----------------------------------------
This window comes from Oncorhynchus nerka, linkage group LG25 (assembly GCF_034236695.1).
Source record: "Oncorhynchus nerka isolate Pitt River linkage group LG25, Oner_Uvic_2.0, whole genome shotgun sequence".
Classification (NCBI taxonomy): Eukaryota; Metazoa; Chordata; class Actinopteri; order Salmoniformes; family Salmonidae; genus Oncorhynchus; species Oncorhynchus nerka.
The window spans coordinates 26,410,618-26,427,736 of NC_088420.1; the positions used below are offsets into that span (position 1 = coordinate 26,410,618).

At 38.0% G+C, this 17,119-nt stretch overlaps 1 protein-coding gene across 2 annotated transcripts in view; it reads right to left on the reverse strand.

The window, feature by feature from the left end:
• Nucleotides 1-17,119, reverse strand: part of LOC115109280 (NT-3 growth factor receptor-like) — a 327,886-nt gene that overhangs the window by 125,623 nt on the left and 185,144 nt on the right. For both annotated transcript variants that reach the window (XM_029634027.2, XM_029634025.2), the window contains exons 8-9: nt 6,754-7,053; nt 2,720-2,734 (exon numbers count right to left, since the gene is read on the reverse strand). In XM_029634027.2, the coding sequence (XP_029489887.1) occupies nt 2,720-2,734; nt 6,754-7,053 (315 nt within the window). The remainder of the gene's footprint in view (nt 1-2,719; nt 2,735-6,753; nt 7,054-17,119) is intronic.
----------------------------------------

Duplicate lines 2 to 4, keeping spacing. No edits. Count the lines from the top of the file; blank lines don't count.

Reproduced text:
Source record: "Oncorhynchus nerka isolate Pitt River linkage group LG25, Oner_Uvic_2.0, whole genome shotgun sequence".
Classification (NCBI taxonomy): Eukaryota; Metazoa; Chordata; class Actinopteri; order Salmoniformes; family Salmonidae; genus Oncorhynchus; species Oncorhynchus nerka.
The window spans coordinates 26,410,618-26,427,736 of NC_088420.1; the positions used below are offsets into that span (position 1 = coordinate 26,410,618).